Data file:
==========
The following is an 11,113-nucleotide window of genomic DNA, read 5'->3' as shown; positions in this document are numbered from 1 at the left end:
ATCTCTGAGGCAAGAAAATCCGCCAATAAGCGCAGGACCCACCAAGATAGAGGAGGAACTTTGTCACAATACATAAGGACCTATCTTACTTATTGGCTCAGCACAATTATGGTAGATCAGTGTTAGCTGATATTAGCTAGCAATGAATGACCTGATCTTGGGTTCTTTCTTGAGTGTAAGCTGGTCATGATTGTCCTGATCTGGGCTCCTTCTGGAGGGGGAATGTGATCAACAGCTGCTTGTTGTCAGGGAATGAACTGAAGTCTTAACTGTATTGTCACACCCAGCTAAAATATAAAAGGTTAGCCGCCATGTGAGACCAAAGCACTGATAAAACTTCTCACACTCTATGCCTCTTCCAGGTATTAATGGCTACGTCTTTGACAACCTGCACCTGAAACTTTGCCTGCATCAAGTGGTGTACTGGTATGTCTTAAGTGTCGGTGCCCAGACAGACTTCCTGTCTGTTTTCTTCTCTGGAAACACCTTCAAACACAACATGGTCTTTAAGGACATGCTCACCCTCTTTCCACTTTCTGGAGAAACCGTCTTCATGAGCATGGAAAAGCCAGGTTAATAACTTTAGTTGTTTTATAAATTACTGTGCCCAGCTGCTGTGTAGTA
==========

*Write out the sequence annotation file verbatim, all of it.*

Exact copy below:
The following is an 11,113-nucleotide window of genomic DNA, read 5'->3' as shown; positions in this document are numbered from 1 at the left end:
ATCTCTGAGGCAAGAAAATCCGCCAATAAGCGCAGGACCCACCAAGATAGAGGAGGAACTTTGTCACAATACATAAGGACCTATCTTACTTATTGGCTCAGCACAATTATGGTAGATCAGTGTTAGCTGATATTAGCTAGCAATGAATGACCTGATCTTGGGTTCTTTCTTGAGTGTAAGCTGGTCATGATTGTCCTGATCTGGGCTCCTTCTGGAGGGGGAATGTGATCAACAGCTGCTTGTTGTCAGGGAATGAACTGAAGTCTTAACTGTATTGTCACACCCAGCTAAAATATAAAAGGTTAGCCGCCATGTGAGACCAAAGCACTGATAAAACTTCTCACACTCTATGCCTCTTCCAGGTATTAATGGCTACGTCTTTGACAACCTGCACCTGAAACTTTGCCTGCATCAAGTGGTGTACTGGTATGTCTTAAGTGTCGGTGCCCAGACAGACTTCCTGTCTGTTTTCTTCTCTGGAAACACCTTCAAACACAACATGGTCTTTAAGGACATGCTCACCCTCTTTCCACTTTCTGGAGAAACCGTCTTCATGAGCATGGAAAAGCCAGGTTAATAACTTTAGTTGTTTTATAAATTACTGTGCCCAGCTGCTGTGTAGTA